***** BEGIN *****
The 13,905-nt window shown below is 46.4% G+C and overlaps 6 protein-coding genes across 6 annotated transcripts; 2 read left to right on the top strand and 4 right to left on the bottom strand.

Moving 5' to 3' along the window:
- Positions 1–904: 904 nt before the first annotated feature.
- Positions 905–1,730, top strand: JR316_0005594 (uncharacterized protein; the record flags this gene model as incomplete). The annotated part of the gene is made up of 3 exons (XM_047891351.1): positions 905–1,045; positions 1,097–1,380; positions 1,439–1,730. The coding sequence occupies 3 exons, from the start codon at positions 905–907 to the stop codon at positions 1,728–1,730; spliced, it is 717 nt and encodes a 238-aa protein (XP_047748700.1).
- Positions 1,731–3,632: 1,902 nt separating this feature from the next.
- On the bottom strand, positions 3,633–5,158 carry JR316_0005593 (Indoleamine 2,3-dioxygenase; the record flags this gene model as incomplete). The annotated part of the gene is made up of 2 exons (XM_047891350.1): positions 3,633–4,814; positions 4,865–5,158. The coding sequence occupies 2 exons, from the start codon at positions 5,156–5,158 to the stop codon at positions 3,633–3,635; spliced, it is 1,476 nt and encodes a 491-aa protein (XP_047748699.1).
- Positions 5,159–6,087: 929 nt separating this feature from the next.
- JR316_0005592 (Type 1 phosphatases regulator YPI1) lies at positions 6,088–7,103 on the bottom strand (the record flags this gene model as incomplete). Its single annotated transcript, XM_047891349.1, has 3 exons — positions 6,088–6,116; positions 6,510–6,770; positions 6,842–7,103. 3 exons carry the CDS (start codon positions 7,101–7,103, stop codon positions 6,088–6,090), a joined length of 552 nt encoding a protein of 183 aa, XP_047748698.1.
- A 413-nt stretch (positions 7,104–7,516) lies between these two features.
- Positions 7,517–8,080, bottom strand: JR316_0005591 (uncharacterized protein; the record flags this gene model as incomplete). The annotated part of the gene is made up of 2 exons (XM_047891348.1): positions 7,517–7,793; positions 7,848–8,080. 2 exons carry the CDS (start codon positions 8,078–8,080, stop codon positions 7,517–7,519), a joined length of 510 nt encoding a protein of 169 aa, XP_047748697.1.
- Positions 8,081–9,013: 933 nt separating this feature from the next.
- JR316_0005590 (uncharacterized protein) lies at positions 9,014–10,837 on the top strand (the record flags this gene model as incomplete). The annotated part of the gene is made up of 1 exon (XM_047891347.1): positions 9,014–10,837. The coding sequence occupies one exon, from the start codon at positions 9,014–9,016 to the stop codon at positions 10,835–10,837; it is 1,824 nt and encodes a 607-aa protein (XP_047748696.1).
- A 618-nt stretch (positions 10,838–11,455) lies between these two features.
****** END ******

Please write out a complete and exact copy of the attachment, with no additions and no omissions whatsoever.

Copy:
The 13,905-nt window shown below is 46.4% G+C and overlaps 6 protein-coding genes across 6 annotated transcripts; 2 read left to right on the top strand and 4 right to left on the bottom strand.

Moving 5' to 3' along the window:
- Positions 1–904: 904 nt before the first annotated feature.
- Positions 905–1,730, top strand: JR316_0005594 (uncharacterized protein; the record flags this gene model as incomplete). The annotated part of the gene is made up of 3 exons (XM_047891351.1): positions 905–1,045; positions 1,097–1,380; positions 1,439–1,730. The coding sequence occupies 3 exons, from the start codon at positions 905–907 to the stop codon at positions 1,728–1,730; spliced, it is 717 nt and encodes a 238-aa protein (XP_047748700.1).
- Positions 1,731–3,632: 1,902 nt separating this feature from the next.
- On the bottom strand, positions 3,633–5,158 carry JR316_0005593 (Indoleamine 2,3-dioxygenase; the record flags this gene model as incomplete). The annotated part of the gene is made up of 2 exons (XM_047891350.1): positions 3,633–4,814; positions 4,865–5,158. The coding sequence occupies 2 exons, from the start codon at positions 5,156–5,158 to the stop codon at positions 3,633–3,635; spliced, it is 1,476 nt and encodes a 491-aa protein (XP_047748699.1).
- Positions 5,159–6,087: 929 nt separating this feature from the next.
- JR316_0005592 (Type 1 phosphatases regulator YPI1) lies at positions 6,088–7,103 on the bottom strand (the record flags this gene model as incomplete). Its single annotated transcript, XM_047891349.1, has 3 exons — positions 6,088–6,116; positions 6,510–6,770; positions 6,842–7,103. 3 exons carry the CDS (start codon positions 7,101–7,103, stop codon positions 6,088–6,090), a joined length of 552 nt encoding a protein of 183 aa, XP_047748698.1.
- A 413-nt stretch (positions 7,104–7,516) lies between these two features.
- Positions 7,517–8,080, bottom strand: JR316_0005591 (uncharacterized protein; the record flags this gene model as incomplete). The annotated part of the gene is made up of 2 exons (XM_047891348.1): positions 7,517–7,793; positions 7,848–8,080. 2 exons carry the CDS (start codon positions 8,078–8,080, stop codon positions 7,517–7,519), a joined length of 510 nt encoding a protein of 169 aa, XP_047748697.1.
- Positions 8,081–9,013: 933 nt separating this feature from the next.
- JR316_0005590 (uncharacterized protein) lies at positions 9,014–10,837 on the top strand (the record flags this gene model as incomplete). The annotated part of the gene is made up of 1 exon (XM_047891347.1): positions 9,014–10,837. The coding sequence occupies one exon, from the start codon at positions 9,014–9,016 to the stop codon at positions 10,835–10,837; it is 1,824 nt and encodes a 607-aa protein (XP_047748696.1).
- A 618-nt stretch (positions 10,838–11,455) lies between these two features.